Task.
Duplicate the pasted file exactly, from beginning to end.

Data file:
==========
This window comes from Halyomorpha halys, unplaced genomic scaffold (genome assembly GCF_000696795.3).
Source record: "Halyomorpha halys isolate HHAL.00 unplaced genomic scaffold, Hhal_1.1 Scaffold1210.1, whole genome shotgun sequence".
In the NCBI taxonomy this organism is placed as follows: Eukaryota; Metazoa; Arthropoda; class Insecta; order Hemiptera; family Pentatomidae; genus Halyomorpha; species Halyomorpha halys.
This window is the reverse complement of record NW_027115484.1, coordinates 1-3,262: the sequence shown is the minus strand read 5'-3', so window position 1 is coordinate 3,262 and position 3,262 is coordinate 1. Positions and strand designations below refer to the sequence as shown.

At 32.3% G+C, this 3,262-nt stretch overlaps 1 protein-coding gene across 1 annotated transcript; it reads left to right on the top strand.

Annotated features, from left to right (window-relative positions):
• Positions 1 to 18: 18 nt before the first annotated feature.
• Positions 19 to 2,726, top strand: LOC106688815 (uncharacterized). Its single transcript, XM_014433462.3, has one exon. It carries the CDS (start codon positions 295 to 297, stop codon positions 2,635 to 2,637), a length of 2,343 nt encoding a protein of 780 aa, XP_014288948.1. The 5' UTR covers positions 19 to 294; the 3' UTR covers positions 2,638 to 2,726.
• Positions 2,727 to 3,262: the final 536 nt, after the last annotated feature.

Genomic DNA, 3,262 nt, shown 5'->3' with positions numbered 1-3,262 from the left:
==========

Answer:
This window comes from Halyomorpha halys, unplaced genomic scaffold (genome assembly GCF_000696795.3).
Source record: "Halyomorpha halys isolate HHAL.00 unplaced genomic scaffold, Hhal_1.1 Scaffold1210.1, whole genome shotgun sequence".
In the NCBI taxonomy this organism is placed as follows: Eukaryota; Metazoa; Arthropoda; class Insecta; order Hemiptera; family Pentatomidae; genus Halyomorpha; species Halyomorpha halys.
This window is the reverse complement of record NW_027115484.1, coordinates 1-3,262: the sequence shown is the minus strand read 5'-3', so window position 1 is coordinate 3,262 and position 3,262 is coordinate 1. Positions and strand designations below refer to the sequence as shown.

At 32.3% G+C, this 3,262-nt stretch overlaps 1 protein-coding gene across 1 annotated transcript; it reads left to right on the top strand.

Annotated features, from left to right (window-relative positions):
• Positions 1 to 18: 18 nt before the first annotated feature.
• Positions 19 to 2,726, top strand: LOC106688815 (uncharacterized). Its single transcript, XM_014433462.3, has one exon. It carries the CDS (start codon positions 295 to 297, stop codon positions 2,635 to 2,637), a length of 2,343 nt encoding a protein of 780 aa, XP_014288948.1. The 5' UTR covers positions 19 to 294; the 3' UTR covers positions 2,638 to 2,726.
• Positions 2,727 to 3,262: the final 536 nt, after the last annotated feature.

Genomic DNA, 3,262 nt, shown 5'->3' with positions numbered 1-3,262 from the left: